Ex-Sunderland boss David Moyes' greatest gags show he can be a better comedian than football manager

We all talk up our abilities when touting for jobs.

Wednesday, 19th September 2018, 2:14 pm
Updated Wednesday, 19th September 2018, 2:17 pm
Ex-Sunderland manager David Moyes.

Self promotion and self confidence are useful traits when trying to impress prospective employers.

Self delusion is an entirely different matter.

SAFC coverage in association with John Hogg.

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The trick is not to talk yourself up too much and discharge claptrap of such magnitude as to be worthy of prominent display on the side of a bus.

Several former Sunderland managers of recent times have had a go.

There was: “I was only sacked because I’m a Geordie.”

Then there was “I didn’t really have final say on signing half-a-squad’s worth of utter rubbish, or fall out with people for no reason. It was all another bloke’s fault.”

You can’t hold it against them. We live in a strange era when “facts” such as the above can be disproved in about eight seconds; yet no whopper is too big to be believed. So why shouldn’t they join in with the global shower of twaddle if it suits them?

Which brings us to David Moyes’ comments over the weekend.

Unfeeling detractors have mentioned that leading West Ham United to 13th last season – two places below where they finished the season before – does not perhaps place him in football’s Pantheon.

Others think it unfair to judge him solely on the mediocrity he brought to West Ham, when there is also the breathtaking ineptitude he showed at Sunderland to consider.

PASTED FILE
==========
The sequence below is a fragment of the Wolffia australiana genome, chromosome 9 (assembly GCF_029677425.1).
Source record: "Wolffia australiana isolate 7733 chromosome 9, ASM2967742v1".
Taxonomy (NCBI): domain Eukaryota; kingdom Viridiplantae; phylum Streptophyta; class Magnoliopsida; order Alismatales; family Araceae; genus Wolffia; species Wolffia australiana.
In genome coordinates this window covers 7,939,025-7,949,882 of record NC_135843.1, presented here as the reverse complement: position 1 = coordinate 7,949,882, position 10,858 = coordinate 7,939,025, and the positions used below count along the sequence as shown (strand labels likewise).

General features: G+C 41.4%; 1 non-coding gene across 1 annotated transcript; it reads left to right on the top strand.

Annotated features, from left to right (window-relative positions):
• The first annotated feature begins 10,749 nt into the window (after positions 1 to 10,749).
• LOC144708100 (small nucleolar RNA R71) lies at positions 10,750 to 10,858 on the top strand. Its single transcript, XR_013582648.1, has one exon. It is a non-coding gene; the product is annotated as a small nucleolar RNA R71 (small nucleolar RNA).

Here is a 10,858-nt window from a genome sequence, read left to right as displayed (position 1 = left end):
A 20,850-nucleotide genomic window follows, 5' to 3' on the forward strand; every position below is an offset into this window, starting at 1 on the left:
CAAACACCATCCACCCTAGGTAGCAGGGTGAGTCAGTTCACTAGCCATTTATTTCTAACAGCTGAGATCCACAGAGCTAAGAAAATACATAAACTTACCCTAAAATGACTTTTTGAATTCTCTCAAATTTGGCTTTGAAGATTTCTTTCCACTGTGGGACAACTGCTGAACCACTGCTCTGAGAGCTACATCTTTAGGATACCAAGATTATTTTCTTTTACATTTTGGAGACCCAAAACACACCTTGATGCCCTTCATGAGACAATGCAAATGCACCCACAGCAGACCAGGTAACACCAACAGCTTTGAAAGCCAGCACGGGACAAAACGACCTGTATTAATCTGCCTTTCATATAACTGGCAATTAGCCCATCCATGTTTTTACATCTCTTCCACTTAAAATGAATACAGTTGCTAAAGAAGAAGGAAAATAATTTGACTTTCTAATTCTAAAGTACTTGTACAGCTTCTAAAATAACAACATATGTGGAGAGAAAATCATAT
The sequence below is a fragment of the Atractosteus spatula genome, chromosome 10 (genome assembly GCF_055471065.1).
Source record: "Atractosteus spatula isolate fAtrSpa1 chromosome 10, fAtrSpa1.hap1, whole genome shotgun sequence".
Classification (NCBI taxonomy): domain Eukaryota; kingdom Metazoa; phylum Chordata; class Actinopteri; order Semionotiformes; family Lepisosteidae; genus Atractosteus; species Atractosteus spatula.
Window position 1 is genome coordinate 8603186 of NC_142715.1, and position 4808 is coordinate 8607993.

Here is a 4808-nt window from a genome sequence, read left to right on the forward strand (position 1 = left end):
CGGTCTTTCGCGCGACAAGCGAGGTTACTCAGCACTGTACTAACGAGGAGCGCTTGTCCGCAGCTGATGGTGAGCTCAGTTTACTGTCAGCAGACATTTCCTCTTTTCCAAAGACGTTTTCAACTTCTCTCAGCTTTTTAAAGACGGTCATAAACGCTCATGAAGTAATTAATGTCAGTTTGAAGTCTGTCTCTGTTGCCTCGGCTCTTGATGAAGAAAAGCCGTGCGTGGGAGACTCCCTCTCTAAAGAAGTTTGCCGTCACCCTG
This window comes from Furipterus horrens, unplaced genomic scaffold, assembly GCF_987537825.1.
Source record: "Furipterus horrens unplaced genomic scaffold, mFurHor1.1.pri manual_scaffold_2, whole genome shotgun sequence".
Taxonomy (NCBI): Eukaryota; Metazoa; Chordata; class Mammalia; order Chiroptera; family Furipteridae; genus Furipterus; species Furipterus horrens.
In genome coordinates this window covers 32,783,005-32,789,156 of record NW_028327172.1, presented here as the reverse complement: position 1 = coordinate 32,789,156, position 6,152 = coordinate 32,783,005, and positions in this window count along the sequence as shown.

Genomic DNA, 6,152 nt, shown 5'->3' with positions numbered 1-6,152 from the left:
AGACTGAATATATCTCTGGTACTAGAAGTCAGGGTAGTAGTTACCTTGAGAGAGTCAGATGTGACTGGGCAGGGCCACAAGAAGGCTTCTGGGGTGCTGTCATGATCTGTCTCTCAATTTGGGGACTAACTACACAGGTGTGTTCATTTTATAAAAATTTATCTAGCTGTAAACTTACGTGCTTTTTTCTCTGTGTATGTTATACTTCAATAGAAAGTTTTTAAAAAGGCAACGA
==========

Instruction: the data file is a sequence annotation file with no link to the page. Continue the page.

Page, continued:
For an even more rounded opinion, there is the lousy job he did at both Manchester United and Sociedad to take into account too.

Still, at least he can joke about it.

His best gag at the weekend was: “I would still consider myself in the elite group of managers.”

He continued his routine with a predictable non mea culpa for his disastrous stint at Sunderland.

He said: “It really is a brilliant club with passionate supporters. But they had big financial problems.

“We didn’t have the funds required to rebuild the team and it was also difficult to attract a level of player to make the difference.

“We couldn’t get it going. But lots of good managers couldn’t either. After I left, it sadly continued on a downward spiral.”

He was never going to omit that last sentence.

It’s funny that various ex-employees of SAFC refer to the club’s “difficult time” without ever imagining that the difficulties could just, possibly, perhaps, maybe, conceivably, credibly and feasibly have something to do with their own shortcomings.

It’s just a theory.

It’s a pity that David “didn’t have the funds required.” Although a pedantic element might allude to the tens of millions spent on the transfers and wages of model professionals like

Djilobodji, Ndong, Lescott, Pienaar, Denayer, Januzaj and Gibson.

Then there was his “motivational” ability: self-serving excuses for failing where Sam Allardyce had succeeded masquerading as reasons.

I shall stop now. It isn’t entirely healthy to dwell upon a dismal past and at least he gave us a laugh in his interview.

Life’s too short. Good luck to David Moyes.

Even better luck to whichever team he takes over next. Evidence suggests they will need it.